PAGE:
Luongo is the biggest assets that the Canucks have.  He is there only franchise type of player, he is the only guy they have that they could trade and get a real bona fide star back in return.  I am not sure if we would have the goaltending to go it without Luongo, but Schneider will have get his shot at some point.  There is another problem of finding a team that has assets to move for someone like Luongo.  Tampa Bay seems like an obvious candidate, someone like Lecavalier would be a fare straight up trade.  With Richards gone now I think that Tampa might have to hold on to Lecavalier and hope that Mike Smith solves their goaltending troubles.

If the Canucks hold on to Luongo, and I think that they will, he would definitely be a prime candidate to trade in the 09 offseason.  Luongo has two more years on his deal after this year.  It seems almost certain to me that Luongo will not resign with the Canucks unless they are defending cup champions at the time, or perhaps were in the finals the year his contract was up.  Luongo’s wife still lives in Florida.  They have a young family.  It seems like Luongo would like to at least play on the East Coast so that he could be closer to his wife and young child.

I like the fact that Nonis went out and made the big deal to get Luongo.  I do not like the fact that since we have had such a great goalie we have completely lost our ability to play an exciting style of hockey.  I like to see the Canucks win, but watching them grind out one goal victories night after night gets very frustrating.  Even in games where the Canucks get a lot of chances they can never really finish teams off.  They need a scoring forward with the killer instinct to put away the good chances that they get.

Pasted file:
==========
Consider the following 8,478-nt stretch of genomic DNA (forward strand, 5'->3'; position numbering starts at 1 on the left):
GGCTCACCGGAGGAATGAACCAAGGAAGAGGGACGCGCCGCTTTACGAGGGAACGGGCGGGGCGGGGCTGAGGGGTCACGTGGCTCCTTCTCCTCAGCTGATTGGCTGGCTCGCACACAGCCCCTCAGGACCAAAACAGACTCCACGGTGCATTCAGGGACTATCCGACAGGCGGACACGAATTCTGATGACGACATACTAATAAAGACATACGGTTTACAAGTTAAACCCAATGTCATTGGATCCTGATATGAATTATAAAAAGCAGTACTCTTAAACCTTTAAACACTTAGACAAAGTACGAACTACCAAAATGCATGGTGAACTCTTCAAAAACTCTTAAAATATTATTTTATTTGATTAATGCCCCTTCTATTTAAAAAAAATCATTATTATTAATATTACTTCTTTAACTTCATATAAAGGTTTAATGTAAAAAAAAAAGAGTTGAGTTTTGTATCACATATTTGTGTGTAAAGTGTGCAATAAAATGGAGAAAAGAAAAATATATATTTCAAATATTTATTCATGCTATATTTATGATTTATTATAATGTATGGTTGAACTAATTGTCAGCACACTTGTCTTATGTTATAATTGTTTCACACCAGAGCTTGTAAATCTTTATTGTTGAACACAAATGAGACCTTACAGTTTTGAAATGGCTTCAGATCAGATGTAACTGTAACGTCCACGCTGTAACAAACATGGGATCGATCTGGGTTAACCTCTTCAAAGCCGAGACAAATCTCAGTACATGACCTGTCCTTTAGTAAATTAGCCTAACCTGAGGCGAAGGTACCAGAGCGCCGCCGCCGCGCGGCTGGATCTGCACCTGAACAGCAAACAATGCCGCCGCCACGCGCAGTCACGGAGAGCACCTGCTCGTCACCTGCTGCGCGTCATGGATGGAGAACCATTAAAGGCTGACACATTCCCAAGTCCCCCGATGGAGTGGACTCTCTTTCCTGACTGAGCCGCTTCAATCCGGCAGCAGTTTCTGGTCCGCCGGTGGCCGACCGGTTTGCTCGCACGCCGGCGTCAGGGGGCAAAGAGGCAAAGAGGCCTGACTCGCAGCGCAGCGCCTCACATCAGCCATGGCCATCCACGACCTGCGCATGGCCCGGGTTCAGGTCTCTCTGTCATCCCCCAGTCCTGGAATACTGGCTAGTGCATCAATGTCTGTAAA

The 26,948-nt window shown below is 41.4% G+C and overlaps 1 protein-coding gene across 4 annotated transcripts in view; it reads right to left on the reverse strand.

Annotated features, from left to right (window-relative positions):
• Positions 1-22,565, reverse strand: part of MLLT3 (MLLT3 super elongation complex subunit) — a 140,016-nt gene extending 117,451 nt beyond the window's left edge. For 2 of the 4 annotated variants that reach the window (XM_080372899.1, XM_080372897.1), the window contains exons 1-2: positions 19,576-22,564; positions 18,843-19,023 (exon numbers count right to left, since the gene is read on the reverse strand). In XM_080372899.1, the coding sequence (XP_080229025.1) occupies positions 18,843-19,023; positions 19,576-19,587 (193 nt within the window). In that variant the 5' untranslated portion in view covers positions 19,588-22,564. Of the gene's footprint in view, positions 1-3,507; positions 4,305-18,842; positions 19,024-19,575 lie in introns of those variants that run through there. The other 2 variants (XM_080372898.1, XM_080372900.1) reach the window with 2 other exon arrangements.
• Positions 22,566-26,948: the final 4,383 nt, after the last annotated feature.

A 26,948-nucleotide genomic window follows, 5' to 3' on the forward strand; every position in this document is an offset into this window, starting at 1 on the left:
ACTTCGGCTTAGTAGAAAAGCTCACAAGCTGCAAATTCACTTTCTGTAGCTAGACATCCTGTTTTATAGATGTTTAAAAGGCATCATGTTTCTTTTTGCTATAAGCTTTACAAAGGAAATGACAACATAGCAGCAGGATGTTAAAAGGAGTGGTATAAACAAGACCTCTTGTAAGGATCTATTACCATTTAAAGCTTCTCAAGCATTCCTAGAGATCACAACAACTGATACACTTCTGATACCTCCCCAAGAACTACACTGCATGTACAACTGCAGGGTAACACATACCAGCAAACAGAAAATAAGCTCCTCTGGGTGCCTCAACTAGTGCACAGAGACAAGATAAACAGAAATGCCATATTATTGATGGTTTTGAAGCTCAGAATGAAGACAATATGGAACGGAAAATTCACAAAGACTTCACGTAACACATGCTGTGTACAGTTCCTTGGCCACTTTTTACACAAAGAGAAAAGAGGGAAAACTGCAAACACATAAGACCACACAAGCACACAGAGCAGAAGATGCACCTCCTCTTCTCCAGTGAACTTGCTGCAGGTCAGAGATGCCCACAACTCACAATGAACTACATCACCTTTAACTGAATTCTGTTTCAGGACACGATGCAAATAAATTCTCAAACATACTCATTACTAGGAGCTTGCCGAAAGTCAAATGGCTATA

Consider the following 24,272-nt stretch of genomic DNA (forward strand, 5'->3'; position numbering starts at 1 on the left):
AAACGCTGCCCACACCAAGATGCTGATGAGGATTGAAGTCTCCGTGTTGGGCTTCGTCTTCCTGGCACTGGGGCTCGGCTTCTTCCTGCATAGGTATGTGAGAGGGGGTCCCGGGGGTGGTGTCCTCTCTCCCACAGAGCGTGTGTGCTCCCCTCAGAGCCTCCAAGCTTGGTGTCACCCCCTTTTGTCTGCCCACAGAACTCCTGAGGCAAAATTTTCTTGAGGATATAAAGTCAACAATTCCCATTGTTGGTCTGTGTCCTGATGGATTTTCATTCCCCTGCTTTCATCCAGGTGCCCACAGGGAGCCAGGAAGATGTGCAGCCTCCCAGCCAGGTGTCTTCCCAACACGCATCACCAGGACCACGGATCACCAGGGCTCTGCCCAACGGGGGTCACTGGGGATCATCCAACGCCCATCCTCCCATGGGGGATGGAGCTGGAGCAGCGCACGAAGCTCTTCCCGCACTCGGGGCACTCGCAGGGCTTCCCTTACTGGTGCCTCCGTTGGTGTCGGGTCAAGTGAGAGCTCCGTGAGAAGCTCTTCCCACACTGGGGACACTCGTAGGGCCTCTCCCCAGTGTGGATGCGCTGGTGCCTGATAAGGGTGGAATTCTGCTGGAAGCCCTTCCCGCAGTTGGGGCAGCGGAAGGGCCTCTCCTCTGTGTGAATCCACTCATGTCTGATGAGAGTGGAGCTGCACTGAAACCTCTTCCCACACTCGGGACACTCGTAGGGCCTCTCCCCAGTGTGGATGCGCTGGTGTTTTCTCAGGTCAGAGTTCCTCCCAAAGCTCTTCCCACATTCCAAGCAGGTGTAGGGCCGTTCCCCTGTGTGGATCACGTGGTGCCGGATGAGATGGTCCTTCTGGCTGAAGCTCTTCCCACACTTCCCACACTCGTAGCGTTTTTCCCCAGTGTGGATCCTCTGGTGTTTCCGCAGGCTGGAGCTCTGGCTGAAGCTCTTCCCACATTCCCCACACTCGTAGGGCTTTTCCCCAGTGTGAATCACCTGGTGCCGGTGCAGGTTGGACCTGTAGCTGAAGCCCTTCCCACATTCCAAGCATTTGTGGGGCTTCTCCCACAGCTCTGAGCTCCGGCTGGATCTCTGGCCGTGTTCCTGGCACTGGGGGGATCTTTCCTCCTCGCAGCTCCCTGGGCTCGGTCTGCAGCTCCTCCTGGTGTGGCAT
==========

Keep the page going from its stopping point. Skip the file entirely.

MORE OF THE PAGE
March 14, 2008 Posted by | Sports | , , | 1 Comment

Bill C-10, is it a veiled attempt at censorship?

Tax credits for Canadian film and television productions supposedly serve both a financial and cultural purpose.  The tax credits help keep Canadian production going, keeping people working in the industry with all the positive economic spin-offs that come from that.  Tax credits by helping to keep the industry alive also serve a cultural purpose in that there continues to be Canadian film and television product out there on the market for Canadians and the world to consume should they so desire.  I think that the real purpose of tax credits is a cultural one more than anything.  Tax credits could be given to all sorts of different industries out there, or corporate tax rates could be cut, or direct subsidies could be given to certain industries.  The tax credits are more like an easy way to subsidize a major part of Canada’s cultural industry.  I think that it is culturally important to have Canadians films and television programs, in fact we probably do not have enough of them as it is.